George Elizondo

by Michael S. Eddy • in
  • 1000 Words With...
  • Current Issue
  • February 2018
• Created: February 16, 2018

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George Elizondo is an award-winning, Parnelli nominated, well-respected video director. He’s made his name in concert touring and live events working with the Red Hot Chili Peppers, Aerosmith, Sting, Chance The Rapper, Guns N’ Roses, Jennifer Lopez, the Dixie Chicks and Sir Elton John, among other. But Elizondo originally started out in the family business on the back lots of Hollywood. PLSN caught up with him to give us 1,000 words on his background, his work and what he loves about his job.

PLSN: So how did you get started in the industry?

George Elizondo: My whole family, since I can remember, we’ve all been in the film industry out here in Hollywood. My dad is a director of cinematography, his brother was a director of cinematography, my uncle was a director. My brother was a key grip. My cousins are gaffers or assistant cameramen. My first memories were on film sets and studios.

As a young kid I started out doing video assists on sets. I was working on shoots at age 14. I knew what I wanted to do really young; I never wanted to be an astronaut or a fireman. I actually never finished high school; I just stopped and pursued a life in the film industry because that’s the thing I knew I wanted. I was blessed to be born in to it — all my family, like I said, work in television and in film. I’m the only one that took it a different direction.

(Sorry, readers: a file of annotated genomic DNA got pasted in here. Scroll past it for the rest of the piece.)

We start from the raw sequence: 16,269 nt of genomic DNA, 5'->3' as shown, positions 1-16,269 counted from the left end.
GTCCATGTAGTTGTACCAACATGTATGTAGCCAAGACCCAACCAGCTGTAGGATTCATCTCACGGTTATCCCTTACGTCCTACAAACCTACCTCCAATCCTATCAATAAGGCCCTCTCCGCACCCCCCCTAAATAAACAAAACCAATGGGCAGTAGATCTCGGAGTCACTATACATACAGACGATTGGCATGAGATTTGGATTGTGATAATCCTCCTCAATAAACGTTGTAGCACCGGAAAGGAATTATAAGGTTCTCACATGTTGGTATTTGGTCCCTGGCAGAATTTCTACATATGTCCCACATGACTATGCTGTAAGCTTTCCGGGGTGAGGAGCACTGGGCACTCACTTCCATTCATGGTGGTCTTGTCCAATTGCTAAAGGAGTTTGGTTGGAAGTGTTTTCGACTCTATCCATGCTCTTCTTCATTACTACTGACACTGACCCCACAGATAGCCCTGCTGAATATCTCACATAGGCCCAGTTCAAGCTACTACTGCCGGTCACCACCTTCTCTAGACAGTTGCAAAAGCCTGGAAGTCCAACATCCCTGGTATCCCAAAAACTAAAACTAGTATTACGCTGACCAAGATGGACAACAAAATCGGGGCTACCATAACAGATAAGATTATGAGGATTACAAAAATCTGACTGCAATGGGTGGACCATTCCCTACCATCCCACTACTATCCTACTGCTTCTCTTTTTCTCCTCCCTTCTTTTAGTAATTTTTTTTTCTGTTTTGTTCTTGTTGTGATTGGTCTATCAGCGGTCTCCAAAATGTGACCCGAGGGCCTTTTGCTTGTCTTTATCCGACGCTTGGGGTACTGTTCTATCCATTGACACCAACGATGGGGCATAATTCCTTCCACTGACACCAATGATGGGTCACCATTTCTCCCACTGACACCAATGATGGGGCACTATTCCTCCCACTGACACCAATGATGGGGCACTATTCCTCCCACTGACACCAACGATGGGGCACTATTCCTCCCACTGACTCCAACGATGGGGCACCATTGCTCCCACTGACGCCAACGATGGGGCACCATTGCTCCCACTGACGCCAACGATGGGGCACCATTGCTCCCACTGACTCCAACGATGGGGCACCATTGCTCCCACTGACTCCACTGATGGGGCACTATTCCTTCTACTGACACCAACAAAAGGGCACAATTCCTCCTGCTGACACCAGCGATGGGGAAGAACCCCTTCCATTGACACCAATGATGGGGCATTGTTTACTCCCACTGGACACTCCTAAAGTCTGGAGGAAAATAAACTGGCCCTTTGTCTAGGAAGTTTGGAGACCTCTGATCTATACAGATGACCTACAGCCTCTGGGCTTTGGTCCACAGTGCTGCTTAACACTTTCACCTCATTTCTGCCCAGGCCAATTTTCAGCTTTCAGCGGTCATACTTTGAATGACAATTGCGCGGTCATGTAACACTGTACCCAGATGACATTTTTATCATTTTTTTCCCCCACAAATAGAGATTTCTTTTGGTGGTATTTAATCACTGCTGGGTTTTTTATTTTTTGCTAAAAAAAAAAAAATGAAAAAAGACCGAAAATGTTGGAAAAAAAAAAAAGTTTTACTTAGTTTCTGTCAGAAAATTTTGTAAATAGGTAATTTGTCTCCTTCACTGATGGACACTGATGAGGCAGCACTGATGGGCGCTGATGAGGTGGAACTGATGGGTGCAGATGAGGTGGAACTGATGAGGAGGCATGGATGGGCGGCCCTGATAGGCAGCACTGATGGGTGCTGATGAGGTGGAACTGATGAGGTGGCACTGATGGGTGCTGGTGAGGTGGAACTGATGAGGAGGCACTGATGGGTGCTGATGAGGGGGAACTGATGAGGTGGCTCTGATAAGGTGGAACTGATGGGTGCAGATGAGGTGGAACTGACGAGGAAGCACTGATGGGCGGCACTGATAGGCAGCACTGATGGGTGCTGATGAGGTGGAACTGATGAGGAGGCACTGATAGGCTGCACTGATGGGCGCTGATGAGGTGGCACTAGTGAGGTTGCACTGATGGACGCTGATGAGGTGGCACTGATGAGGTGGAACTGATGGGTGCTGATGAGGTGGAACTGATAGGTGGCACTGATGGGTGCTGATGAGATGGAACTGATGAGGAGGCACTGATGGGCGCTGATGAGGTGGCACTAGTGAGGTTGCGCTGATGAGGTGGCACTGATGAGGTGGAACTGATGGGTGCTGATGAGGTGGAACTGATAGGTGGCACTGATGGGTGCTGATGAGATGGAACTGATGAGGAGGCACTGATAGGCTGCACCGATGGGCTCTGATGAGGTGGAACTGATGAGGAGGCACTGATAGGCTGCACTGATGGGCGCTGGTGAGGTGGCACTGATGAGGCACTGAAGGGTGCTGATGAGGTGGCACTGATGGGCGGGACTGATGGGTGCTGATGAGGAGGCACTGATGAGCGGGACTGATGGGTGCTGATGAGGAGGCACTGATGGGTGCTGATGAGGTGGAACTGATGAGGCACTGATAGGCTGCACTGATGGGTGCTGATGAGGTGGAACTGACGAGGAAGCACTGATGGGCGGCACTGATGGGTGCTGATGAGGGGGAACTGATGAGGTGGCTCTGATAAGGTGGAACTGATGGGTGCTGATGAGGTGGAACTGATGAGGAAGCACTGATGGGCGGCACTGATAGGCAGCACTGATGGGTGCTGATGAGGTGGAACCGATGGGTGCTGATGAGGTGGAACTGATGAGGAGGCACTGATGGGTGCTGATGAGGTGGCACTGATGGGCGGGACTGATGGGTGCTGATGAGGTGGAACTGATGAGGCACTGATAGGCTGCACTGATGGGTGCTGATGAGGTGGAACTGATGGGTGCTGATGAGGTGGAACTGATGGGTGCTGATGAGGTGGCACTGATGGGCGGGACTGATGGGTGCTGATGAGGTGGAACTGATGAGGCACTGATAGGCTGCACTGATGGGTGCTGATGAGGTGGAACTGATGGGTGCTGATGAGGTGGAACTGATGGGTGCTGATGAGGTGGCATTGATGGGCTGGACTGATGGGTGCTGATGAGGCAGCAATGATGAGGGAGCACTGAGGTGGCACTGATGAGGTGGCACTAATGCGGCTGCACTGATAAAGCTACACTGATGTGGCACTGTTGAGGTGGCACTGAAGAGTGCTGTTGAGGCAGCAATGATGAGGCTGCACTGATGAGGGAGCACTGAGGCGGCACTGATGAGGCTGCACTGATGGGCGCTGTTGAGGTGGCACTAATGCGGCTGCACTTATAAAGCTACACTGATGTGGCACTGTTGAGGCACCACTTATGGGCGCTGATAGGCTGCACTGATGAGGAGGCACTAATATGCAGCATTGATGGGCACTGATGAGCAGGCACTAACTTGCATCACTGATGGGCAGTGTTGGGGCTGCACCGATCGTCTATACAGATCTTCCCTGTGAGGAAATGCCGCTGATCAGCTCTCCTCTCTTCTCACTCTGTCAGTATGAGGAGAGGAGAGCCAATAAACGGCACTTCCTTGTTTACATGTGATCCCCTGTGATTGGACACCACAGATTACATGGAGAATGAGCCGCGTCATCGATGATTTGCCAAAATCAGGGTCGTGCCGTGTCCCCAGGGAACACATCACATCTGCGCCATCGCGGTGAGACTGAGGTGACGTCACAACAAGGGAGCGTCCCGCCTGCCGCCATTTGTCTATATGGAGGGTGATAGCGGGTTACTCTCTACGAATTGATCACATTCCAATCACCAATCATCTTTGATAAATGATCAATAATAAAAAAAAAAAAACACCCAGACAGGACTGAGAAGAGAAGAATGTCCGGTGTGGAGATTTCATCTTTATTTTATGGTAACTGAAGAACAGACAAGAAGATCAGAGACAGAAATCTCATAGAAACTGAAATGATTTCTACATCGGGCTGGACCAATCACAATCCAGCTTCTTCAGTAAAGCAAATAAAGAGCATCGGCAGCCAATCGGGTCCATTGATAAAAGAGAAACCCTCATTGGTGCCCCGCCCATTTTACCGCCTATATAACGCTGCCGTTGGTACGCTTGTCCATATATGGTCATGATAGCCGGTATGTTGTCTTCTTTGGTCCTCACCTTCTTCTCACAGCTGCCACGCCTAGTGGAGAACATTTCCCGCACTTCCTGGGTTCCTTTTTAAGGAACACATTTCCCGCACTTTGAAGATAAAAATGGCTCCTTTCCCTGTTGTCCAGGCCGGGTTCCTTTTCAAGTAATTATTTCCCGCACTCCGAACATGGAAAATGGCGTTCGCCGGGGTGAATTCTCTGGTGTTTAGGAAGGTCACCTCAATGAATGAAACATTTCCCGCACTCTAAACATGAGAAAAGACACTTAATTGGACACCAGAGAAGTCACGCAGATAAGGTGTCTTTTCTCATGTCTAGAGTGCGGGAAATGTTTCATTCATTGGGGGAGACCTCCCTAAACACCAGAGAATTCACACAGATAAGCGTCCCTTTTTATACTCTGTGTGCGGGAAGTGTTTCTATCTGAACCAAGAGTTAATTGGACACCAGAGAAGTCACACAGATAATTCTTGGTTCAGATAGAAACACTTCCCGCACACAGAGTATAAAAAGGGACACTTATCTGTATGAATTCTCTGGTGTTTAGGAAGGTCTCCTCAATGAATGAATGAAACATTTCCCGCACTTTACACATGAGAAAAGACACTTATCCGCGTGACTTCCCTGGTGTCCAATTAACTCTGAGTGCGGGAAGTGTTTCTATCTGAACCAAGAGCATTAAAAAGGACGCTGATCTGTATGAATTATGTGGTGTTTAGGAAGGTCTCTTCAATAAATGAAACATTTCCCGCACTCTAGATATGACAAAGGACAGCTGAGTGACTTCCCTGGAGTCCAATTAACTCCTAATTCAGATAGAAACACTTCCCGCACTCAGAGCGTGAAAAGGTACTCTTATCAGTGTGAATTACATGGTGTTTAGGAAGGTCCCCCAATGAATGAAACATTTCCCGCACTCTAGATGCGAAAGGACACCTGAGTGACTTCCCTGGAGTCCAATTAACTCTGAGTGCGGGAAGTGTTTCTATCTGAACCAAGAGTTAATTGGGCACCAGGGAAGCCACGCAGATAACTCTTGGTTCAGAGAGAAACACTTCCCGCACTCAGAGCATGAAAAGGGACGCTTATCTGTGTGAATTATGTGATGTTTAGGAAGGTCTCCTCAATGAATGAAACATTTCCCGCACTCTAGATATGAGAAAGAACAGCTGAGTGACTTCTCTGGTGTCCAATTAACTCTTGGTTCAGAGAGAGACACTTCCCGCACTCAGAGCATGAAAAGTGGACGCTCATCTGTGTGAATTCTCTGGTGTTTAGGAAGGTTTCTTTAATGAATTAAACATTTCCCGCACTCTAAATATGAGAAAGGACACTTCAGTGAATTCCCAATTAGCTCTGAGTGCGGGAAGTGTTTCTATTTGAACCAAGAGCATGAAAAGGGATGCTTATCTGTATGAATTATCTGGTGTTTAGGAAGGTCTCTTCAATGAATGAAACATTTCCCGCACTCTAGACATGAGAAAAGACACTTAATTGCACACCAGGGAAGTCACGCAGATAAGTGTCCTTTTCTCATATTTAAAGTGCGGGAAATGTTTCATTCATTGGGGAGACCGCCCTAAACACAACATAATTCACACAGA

George Elizondo served as video director for the Red Hot Chili Peppers’ tour in support of their mid-2016 album release, The Getaway. Photo by Steve Jennings

How did you make the switch over to music and touring?

In 1989, my brother was working on a tour, Janet Jackson, and he asked, “Do you wanna come out? They’ve got a job in wardrobe.” I was like, “Ah, what the hell.” It was intriguing to me. I mean, hey, you can travel all over the place and you don’t have to pay for it; they pay you, and you get to work with artists and get into music. It was a chance to try it. Well, it turns out mid-way through the tour, one of the camera-
persons broke their leg and I was like, “I can jump in on that.” And so they gave me an opportunity, and I never looked back. I think, around five years after that, I got an opportunity to direct, and it took off from there. I enjoyed it, it was different from the film/TV industry where if something doesn’t go right you can cut, and do it over. What we do out here, there is no cut. If something happens, you have to get over it and keep going.

What do you think is an essential element needed in the video director-artist relationship?

You have to be flexible, and you have to definitely check your ego at the door if you have one. And understand that you can have all the vision you want, but if it’s against what the artist wants, then it’s not going to work. So I think it’s literally just being able to talk to them and make them feel comfortable knowing that they can tell you what they want and that you’re going to take that and implement that to accomplish whatever they are trying to achieve.